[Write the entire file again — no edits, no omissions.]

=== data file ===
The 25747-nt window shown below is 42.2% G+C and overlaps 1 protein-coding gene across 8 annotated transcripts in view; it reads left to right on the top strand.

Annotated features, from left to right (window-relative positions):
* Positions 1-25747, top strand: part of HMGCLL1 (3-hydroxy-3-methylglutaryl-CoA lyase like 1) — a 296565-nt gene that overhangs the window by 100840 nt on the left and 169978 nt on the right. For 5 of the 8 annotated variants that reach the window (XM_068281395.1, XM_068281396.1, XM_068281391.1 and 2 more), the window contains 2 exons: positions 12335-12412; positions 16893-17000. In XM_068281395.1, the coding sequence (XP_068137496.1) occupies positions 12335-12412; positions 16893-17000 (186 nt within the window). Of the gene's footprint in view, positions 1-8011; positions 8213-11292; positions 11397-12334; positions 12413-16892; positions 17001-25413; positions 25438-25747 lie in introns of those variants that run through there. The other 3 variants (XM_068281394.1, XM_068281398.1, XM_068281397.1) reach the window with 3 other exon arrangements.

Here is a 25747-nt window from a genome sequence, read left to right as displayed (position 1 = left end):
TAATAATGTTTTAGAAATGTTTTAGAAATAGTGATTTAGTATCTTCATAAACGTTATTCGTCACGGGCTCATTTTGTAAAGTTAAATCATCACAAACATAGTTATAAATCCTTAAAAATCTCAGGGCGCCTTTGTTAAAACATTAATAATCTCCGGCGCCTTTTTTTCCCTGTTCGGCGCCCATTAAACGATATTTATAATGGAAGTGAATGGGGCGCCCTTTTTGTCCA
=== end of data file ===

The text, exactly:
The 25747-nt window shown below is 42.2% G+C and overlaps 1 protein-coding gene across 8 annotated transcripts in view; it reads left to right on the top strand.

Annotated features, from left to right (window-relative positions):
* Positions 1-25747, top strand: part of HMGCLL1 (3-hydroxy-3-methylglutaryl-CoA lyase like 1) — a 296565-nt gene that overhangs the window by 100840 nt on the left and 169978 nt on the right. For 5 of the 8 annotated variants that reach the window (XM_068281395.1, XM_068281396.1, XM_068281391.1 and 2 more), the window contains 2 exons: positions 12335-12412; positions 16893-17000. In XM_068281395.1, the coding sequence (XP_068137496.1) occupies positions 12335-12412; positions 16893-17000 (186 nt within the window). Of the gene's footprint in view, positions 1-8011; positions 8213-11292; positions 11397-12334; positions 12413-16892; positions 17001-25413; positions 25438-25747 lie in introns of those variants that run through there. The other 3 variants (XM_068281394.1, XM_068281398.1, XM_068281397.1) reach the window with 3 other exon arrangements.

Here is a 25747-nt window from a genome sequence, read left to right as displayed (position 1 = left end):
TAATAATGTTTTAGAAATGTTTTAGAAATAGTGATTTAGTATCTTCATAAACGTTATTCGTCACGGGCTCATTTTGTAAAGTTAAATCATCACAAACATAGTTATAAATCCTTAAAAATCTCAGGGCGCCTTTGTTAAAACATTAATAATCTCCGGCGCCTTTTTTTCCCTGTTCGGCGCCCATTAAACGATATTTATAATGGAAGTGAATGGGGCGCCCTTTTTGTCCA